Whatever you give him, give him a lot. Papa Zaka is always hungry: he eats like a man who’s labored all day. Give him the equivalent of lumberjack meals. Keep food simple, abundant, frequent, and reliable. His favorite food is corn. He likes bread, melons, beans, and staples like brown sugar (or sugar cane), salt, and pipe tobacco. He prefers overproof white rum or other clear alcoholic beverages but is not likely to spurn most alcoholic beverages. He really likes absinthe.

He hates having anyone taste his food. In essence, he’s the anti-Oshun. Oshun fears that untasted offerings of honey are poisoned; Azaka worries that tasting is stealing. This is usually not a problem with something like pipe tobacco or bottled liquor, but those offering cooked meals sometimes taste what they’re preparing without even thinking, just from habit. If he begs for something that wasn’t originally intended for him, that’s fine. He’s getting something extra. But if a dish is created intentionally for him, make sure he gets every last bite.

Like a subsistence farmer, Papa Zaka worries about going broke and thus really likes cash offerings. Place them in an envelope or money bag and lay on his altar or beneath his votive statue so he can keep a firm grip on it. Consider this cash gone: you will never be able to use it. However, in emergencies, he may be willing to front you a loan or serve as your bank. Don’t just take the money: it’s not yours anymore, it’s his. Request his permission. Money must be paid back promptly. He may charge interest, too, sometimes at exorbitant rates. Be prepared to bargain with him. He likes to bargain and is a shrewd negotiator. Ask him for advice when you need to bargain with others.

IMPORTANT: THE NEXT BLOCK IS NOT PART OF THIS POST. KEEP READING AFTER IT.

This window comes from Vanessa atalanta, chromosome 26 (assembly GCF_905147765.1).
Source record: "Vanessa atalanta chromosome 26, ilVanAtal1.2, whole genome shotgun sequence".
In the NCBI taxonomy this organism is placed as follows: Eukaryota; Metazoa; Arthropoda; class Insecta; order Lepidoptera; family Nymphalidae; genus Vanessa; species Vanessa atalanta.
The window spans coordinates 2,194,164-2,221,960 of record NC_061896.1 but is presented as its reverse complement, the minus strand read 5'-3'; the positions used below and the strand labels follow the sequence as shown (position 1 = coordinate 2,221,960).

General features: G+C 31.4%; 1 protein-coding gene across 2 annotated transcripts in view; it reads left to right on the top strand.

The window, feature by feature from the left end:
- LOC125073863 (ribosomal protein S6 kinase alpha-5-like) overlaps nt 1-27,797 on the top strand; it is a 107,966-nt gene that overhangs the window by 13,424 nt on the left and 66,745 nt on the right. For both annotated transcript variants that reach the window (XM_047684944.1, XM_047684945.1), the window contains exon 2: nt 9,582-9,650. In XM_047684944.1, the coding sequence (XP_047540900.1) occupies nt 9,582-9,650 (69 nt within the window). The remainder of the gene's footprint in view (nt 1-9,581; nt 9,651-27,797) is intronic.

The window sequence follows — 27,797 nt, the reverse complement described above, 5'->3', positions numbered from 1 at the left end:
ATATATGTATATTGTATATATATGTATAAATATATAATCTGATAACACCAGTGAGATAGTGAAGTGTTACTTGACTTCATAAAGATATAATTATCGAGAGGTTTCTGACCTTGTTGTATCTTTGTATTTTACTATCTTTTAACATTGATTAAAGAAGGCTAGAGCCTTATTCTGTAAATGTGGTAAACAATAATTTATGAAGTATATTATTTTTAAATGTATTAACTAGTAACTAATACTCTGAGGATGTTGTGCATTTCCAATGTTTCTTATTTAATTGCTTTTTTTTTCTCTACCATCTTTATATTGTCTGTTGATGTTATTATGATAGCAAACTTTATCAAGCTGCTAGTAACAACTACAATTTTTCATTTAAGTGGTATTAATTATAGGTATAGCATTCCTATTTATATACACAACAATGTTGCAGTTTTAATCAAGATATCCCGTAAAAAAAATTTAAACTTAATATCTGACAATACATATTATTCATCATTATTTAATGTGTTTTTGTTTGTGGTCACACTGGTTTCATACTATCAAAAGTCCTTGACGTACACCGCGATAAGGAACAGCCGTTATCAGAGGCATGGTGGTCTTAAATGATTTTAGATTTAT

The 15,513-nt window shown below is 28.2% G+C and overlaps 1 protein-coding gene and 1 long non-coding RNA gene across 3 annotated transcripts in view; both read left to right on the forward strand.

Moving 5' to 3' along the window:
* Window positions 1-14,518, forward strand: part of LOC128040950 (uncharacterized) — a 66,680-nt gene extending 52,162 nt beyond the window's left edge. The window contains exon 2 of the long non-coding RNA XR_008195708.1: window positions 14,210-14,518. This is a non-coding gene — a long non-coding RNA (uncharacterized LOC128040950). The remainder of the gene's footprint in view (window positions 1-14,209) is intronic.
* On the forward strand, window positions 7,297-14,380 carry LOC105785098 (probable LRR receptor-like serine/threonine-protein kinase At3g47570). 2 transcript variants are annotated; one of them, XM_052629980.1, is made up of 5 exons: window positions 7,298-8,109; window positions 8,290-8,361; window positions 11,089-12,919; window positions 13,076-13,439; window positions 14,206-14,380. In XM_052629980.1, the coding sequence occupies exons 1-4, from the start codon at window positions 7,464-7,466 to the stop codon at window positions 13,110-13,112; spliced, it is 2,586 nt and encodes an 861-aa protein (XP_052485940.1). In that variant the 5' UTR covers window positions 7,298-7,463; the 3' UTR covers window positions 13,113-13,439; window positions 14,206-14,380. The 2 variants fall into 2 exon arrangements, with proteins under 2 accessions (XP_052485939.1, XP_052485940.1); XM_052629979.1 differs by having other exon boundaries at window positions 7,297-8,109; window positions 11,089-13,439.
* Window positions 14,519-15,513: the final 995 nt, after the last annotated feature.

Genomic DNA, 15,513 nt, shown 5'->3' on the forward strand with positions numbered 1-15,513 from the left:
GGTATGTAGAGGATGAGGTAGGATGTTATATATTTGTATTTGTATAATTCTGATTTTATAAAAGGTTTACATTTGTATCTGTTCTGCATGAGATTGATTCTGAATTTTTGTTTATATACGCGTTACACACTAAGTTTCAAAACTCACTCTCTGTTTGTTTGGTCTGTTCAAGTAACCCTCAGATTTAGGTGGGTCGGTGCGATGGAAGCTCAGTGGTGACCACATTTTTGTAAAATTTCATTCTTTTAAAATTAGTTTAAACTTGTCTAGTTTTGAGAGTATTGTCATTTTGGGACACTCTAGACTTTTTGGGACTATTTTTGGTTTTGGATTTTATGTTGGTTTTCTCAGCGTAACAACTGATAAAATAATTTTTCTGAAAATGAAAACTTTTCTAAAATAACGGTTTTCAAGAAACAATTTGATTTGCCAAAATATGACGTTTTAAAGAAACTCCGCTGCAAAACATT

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Voodoo Library - Books

You may be also interested in :

Vodou Songs in Haitian Creole and English - Benjamin Hebblethwaite
Tell My Horse : Voodoo and Life in Haiti and Jamaica  - Zora Neale Hurston
Hoodoo, Voodoo and Conjure - Jeffrey E. Anderson
Voodoo Dolls In Magick And Ritual - Denise Alvarado
The Book of Vodou: Charms and Rituals to Empower Your Life - Leah Gordon
The Voodoo Hoodoo Spellbook - Denise Alvarado
A Guide to Serving the Seven African Powers - Denise Alvarado
The New Orleans Voodoo Handbook - Kenaz Filan
Roots of Haiti's Vodou-Christian Faith: African and Catholic Origins - R. Murray Thomas
The Spider & The Green Butterfly: Vodoun Crossroads Of Power- E.A. Koetting
Rara! Vodou, Power, and Performance in Haiti and Its Diaspora – Elizabeth McAlister
Vodou Shaman: The Haitian Way of Healing and Power - Ross Heaven, Tim Booth
The Mysterious Voodoo Queen, Marie Laveaux – Ina J. Fandrich
Invisible Powers :Vodou in Haitian Life and Culture - Claudine Michel & Patrick Bellegarde-Smith
Faces in the Smoke: An Eyewitness Experience of Voodoo, Shamanism, Psychic Healing, and Other Amazing Human Powers -  Douchan Gersi
Vodou Saints: Lessons on Life, Death and Resurrection from Haiti - Arthur Fournier
Voodoo Sorcery Grimoire - Brujo Negro
Urban Voodoo: A Beginners Guide to Afro-Caribbean Magic - S. Jason Black, Christopher S. Hyatt
Famous voodoo rituals and spells - H. U Lampe
Cord Of Blood: Possession and the Making of Voodoo - Nadia Lovell
Vodou Money Magic: The Way to Prosperity through the Blessings of the Lwa - Kenaz Filan
Voodoo in Haiti - Alfred Métraux
Faces of the Gods: Vodou and Roman Catholicism in Haiti -Leslie G. Desmangles
Secrets of Voodoo - Milo Rigaud
Mysteries and Secrets of Voodoo, Santeria, and Obeah - Lionel and Patricia Fanthorpe


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Encyclopedia of Spirits: The Ultimate Guide to the Magic of Fairies, Genies, Demons, Ghosts, Gods & Goddesses – Written by : Judika Illes Copyright © 2009 by Judika Illes.